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provider does. now, we need to recognize that it's not the -- >> is that holding up the whole government? >> that's what i'm answering. it's not -- let's look who is holding it up. the democrats in the senate and president who said that they will not -- they have not even put auet on the table, they're the ones that are holding up. they're the ones who clearly intended from the beginning to shut down the government then cast the blame on republicans. remember who put us in this place, who got us here in the first place. it's the massive over pending by these irresponsible government officials. somebody has to stand up and say no more. certainly the majority of americans as we -- >> but don't -- >> let's go back to what percentage of the budget we're talking about, let's go back to whether -- i'm sitting at home in midland america and i really want congress to create a job for my sister, my husband,
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whatever who is out of work right now. i have a cousin who works for the government now because she's going to lose her paycheck because of this. do you think they care enough abut abortion to want this fight to end over that? >> let's remember it's not the row republicans saying we're going to shut down the government it is the -- >> i am there, if we want to have debate about shutting down the government we can do that. that wasn't her question. it ought to be clear, i really don't think it's bad to shift the entire debate between her and me. but let's answer your question. obviously, for example, you said a third of their revenue, that's your way of hiding the fact that they don't get -- that the government doesn't pay for that. the government does not pay for that. certain amount of money -- >> one at a time, please. >> people pay little money to get an abortion. let's understand what is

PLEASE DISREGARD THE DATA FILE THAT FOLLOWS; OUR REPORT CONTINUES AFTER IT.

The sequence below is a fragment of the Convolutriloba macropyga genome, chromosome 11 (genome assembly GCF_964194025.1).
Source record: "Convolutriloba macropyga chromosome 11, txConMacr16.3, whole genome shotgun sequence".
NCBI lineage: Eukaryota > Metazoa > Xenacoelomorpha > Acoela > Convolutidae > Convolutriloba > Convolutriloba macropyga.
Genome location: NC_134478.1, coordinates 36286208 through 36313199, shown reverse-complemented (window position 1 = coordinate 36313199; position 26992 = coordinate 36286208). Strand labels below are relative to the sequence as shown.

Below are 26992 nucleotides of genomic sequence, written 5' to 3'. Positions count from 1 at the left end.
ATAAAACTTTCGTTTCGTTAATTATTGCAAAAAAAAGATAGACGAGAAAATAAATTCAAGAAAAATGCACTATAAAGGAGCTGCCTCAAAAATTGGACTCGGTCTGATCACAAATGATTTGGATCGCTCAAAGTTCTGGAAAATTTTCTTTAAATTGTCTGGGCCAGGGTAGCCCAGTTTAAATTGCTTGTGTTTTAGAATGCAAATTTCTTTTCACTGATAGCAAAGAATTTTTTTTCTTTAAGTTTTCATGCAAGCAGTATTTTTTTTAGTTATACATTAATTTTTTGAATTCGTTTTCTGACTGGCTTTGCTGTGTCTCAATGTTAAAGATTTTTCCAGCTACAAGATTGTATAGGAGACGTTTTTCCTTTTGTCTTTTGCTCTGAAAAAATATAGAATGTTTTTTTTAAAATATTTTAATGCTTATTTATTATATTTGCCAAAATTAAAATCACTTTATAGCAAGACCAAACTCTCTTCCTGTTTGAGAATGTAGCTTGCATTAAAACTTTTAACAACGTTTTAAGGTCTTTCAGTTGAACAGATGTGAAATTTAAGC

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happening here. you had a wave of are republican governors, the tea party did it to the state the way they did it to the congress. and the same thing is happening in the states that are happening in the congress. these people are playing to a narrow slice of the american public. in wisconsin the result is that they're about to recall a whole bunch of them who have been in office for three months. for abortion, yes, the social conservatives have climbed on to the back of the low spending conservative. so both pushing their agendas now. we in the congress say keep it up. they have already lost the independence. they were responsible for the fact that they took over the house, they're quickly shoving everybody back to president obama who is now having almost a free ride on his way back to a second term.